EU leaders are pushing banks and insurance companies who hold Greek bonds to contribute to a new aid package after last year’s 110 billion-euro ($156 billion) rescue failed to stop the region’s debt crisis from spreading.
The threat of contagion has sparked a surge in the cost of insuring against Spanish and Italian defaults, while yields on Irish two- and 10-year securities rose to records last week amid speculation the economy, once referred to as the Celtic Tiger, will also have its debt rating cut to below investment grade.
Earnings growth is rebounding in the U.S., albeit at a slower pace. Companies in the Standard & Poor’s 500 Index are poised to boost income by 19 percent in 2011, including a 13 percent advance in the second quarter, according to analyst estimates compiled by Bloomberg.
The gain will push profits back in line with their average increase of 6.9 percent over the last 51 years, data compiled by Brockhouse & Cooper Inc. and Bloomberg show.
“Our central scenario is that the U.S. dollar is bouncing along the bottom,” said Richard Grace, chief currency strategist and head of international economics in Sydney at Commonwealth Bank of Australia, the ninth-best forecaster.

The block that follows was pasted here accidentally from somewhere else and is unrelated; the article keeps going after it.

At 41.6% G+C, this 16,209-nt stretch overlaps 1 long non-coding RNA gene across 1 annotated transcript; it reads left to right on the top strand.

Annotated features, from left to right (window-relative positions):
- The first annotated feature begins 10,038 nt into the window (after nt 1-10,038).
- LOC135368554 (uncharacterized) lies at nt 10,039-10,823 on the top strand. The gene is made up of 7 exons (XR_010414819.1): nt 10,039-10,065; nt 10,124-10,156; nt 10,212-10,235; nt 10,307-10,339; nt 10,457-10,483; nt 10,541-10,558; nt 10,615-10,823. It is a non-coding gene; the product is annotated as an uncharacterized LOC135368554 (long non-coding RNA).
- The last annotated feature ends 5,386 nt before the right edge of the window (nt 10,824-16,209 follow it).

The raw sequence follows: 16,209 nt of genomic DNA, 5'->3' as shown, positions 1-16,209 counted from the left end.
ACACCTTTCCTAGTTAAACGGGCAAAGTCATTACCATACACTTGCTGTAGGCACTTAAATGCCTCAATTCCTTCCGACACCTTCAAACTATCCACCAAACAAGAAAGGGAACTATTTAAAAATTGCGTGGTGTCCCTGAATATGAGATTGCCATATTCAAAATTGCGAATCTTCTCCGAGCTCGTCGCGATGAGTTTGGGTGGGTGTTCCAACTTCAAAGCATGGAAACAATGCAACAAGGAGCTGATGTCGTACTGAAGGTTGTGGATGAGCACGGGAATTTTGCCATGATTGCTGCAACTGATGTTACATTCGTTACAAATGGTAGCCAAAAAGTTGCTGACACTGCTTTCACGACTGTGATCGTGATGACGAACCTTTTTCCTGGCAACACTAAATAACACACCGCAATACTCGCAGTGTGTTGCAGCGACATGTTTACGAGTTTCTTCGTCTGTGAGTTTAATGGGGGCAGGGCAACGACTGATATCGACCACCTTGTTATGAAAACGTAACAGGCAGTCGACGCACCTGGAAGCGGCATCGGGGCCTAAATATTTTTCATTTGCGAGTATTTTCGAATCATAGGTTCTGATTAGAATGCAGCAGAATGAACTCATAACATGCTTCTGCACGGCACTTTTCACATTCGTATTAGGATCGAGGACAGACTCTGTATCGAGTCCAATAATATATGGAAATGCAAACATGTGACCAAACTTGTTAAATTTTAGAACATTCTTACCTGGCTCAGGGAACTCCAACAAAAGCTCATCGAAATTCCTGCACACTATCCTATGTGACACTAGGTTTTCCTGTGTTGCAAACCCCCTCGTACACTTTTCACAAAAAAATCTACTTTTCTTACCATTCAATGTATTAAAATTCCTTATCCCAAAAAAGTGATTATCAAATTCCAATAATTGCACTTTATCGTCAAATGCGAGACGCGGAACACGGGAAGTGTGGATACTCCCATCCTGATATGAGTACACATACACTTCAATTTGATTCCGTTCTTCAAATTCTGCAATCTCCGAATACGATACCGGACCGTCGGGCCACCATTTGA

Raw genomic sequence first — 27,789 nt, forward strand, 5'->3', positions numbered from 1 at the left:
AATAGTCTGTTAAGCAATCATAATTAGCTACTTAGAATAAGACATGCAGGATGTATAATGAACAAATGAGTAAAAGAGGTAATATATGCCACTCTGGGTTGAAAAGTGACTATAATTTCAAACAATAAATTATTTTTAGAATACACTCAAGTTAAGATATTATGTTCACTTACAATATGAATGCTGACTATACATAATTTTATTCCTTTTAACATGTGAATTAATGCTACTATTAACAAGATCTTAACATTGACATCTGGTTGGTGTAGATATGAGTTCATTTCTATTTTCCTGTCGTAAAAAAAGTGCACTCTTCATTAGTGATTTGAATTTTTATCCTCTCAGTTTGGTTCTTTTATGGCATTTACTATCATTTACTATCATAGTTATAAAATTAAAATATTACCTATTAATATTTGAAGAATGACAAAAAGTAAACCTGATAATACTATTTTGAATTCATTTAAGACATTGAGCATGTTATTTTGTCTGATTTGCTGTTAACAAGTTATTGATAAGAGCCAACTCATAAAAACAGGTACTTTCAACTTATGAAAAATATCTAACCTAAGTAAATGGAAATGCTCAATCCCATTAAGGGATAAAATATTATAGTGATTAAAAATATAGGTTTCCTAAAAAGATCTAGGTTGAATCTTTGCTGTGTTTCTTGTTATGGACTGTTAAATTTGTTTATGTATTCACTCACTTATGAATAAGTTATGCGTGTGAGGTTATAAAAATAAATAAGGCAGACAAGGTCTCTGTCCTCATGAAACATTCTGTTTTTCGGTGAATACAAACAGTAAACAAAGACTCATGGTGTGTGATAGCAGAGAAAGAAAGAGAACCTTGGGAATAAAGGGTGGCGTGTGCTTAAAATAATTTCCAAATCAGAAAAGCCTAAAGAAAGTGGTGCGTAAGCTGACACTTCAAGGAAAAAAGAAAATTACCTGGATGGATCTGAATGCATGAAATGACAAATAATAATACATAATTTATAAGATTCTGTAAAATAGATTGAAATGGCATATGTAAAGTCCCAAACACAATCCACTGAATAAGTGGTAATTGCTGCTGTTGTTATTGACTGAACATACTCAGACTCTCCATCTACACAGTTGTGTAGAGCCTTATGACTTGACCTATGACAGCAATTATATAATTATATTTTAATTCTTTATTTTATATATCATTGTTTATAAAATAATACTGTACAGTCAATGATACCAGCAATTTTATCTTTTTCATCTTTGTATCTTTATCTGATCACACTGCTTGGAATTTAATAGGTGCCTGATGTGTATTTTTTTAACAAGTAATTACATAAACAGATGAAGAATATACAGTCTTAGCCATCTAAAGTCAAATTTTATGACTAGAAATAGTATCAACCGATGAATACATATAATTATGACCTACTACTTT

Concern the U.S. economy will falter and a growing debt load may hurt the dollar.
Data from the Labor Department in Washington on July 8 showed employers added jobs in June at the slowest pace in nine months. Payrolls rose by 18,000, less than the 105,000 positions forecast in a Bloomberg survey of economists.
The U.S. economy may grow 1.1 percent in the 12 months ending June 2012, according to research by the Federal Reserve Bank of Cleveland using Treasury yields and growth data for the past five years to project output for the coming 12 months. That’s less than half the 2.7 percent to 2.9 percent range projected by the Fed in its official estimates.
The U.S. risks missing debt payments should Republicans and Democrats fail to agree on raising the $14.3 trillion federal borrowing limit before an Aug. 2 deadline. S&P said June 30 it would cut the U.S.’s credit rating to D, the lowest level on its scale of creditworthiness, should a failure to raise the debt limit lead to a default.
“It’s really hard to build a near-term to six-month story where the U.S. dollar rallies when they have no credible fiscal plan in place,” said Camilla Sutton, chief currency strategist in Toronto at Bank of Nova Scotia. The firm is the seventh- ranked forecaster in the survey.
‘Negative on Dollar’
The dollar will slide to $1.52 per euro by year-end, following a decline to $1.50 by the end of the third quarter, according to Societe Generale SA, the second-most accurate forecaster, whose average margin of error was 5.21 percent.